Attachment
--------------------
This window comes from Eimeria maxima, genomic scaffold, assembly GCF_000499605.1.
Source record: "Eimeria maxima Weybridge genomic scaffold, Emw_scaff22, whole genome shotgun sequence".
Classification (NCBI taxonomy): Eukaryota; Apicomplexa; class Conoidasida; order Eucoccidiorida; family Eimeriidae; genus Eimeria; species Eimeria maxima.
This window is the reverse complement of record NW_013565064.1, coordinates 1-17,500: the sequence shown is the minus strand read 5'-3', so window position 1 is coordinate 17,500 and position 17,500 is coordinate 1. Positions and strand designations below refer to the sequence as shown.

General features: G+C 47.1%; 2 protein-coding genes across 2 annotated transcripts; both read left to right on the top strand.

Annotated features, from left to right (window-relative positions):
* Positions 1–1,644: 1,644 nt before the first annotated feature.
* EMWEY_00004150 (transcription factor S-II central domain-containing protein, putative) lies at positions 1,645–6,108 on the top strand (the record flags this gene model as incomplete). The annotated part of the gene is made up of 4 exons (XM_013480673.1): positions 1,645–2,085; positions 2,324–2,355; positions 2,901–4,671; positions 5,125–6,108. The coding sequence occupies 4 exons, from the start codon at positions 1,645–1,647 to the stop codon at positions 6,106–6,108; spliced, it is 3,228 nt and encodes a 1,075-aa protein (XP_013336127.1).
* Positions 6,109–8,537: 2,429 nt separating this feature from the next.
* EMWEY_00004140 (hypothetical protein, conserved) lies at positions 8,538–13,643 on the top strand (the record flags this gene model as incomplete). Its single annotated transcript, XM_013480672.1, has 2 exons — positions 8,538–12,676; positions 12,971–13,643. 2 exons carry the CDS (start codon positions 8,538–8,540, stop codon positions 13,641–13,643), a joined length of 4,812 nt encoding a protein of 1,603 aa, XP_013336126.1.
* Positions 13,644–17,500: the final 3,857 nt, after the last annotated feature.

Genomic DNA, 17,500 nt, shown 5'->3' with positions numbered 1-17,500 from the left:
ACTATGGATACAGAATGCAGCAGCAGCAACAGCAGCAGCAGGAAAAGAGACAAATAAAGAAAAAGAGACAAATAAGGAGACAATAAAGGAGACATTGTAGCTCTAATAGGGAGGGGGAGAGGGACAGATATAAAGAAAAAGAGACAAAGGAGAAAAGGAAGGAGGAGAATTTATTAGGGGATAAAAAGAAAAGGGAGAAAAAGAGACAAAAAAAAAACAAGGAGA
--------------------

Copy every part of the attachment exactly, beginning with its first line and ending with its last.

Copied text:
This window comes from Eimeria maxima, genomic scaffold, assembly GCF_000499605.1.
Source record: "Eimeria maxima Weybridge genomic scaffold, Emw_scaff22, whole genome shotgun sequence".
Classification (NCBI taxonomy): Eukaryota; Apicomplexa; class Conoidasida; order Eucoccidiorida; family Eimeriidae; genus Eimeria; species Eimeria maxima.
This window is the reverse complement of record NW_013565064.1, coordinates 1-17,500: the sequence shown is the minus strand read 5'-3', so window position 1 is coordinate 17,500 and position 17,500 is coordinate 1. Positions and strand designations below refer to the sequence as shown.

General features: G+C 47.1%; 2 protein-coding genes across 2 annotated transcripts; both read left to right on the top strand.

Annotated features, from left to right (window-relative positions):
* Positions 1–1,644: 1,644 nt before the first annotated feature.
* EMWEY_00004150 (transcription factor S-II central domain-containing protein, putative) lies at positions 1,645–6,108 on the top strand (the record flags this gene model as incomplete). The annotated part of the gene is made up of 4 exons (XM_013480673.1): positions 1,645–2,085; positions 2,324–2,355; positions 2,901–4,671; positions 5,125–6,108. The coding sequence occupies 4 exons, from the start codon at positions 1,645–1,647 to the stop codon at positions 6,106–6,108; spliced, it is 3,228 nt and encodes a 1,075-aa protein (XP_013336127.1).
* Positions 6,109–8,537: 2,429 nt separating this feature from the next.
* EMWEY_00004140 (hypothetical protein, conserved) lies at positions 8,538–13,643 on the top strand (the record flags this gene model as incomplete). Its single annotated transcript, XM_013480672.1, has 2 exons — positions 8,538–12,676; positions 12,971–13,643. 2 exons carry the CDS (start codon positions 8,538–8,540, stop codon positions 13,641–13,643), a joined length of 4,812 nt encoding a protein of 1,603 aa, XP_013336126.1.
* Positions 13,644–17,500: the final 3,857 nt, after the last annotated feature.

Genomic DNA, 17,500 nt, shown 5'->3' with positions numbered 1-17,500 from the left:
ACTATGGATACAGAATGCAGCAGCAGCAACAGCAGCAGCAGGAAAAGAGACAAATAAAGAAAAAGAGACAAATAAGGAGACAATAAAGGAGACATTGTAGCTCTAATAGGGAGGGGGAGAGGGACAGATATAAAGAAAAAGAGACAAAGGAGAAAAGGAAGGAGGAGAATTTATTAGGGGATAAAAAGAAAAGGGAGAAAAAGAGACAAAAAAAAAACAAGGAGA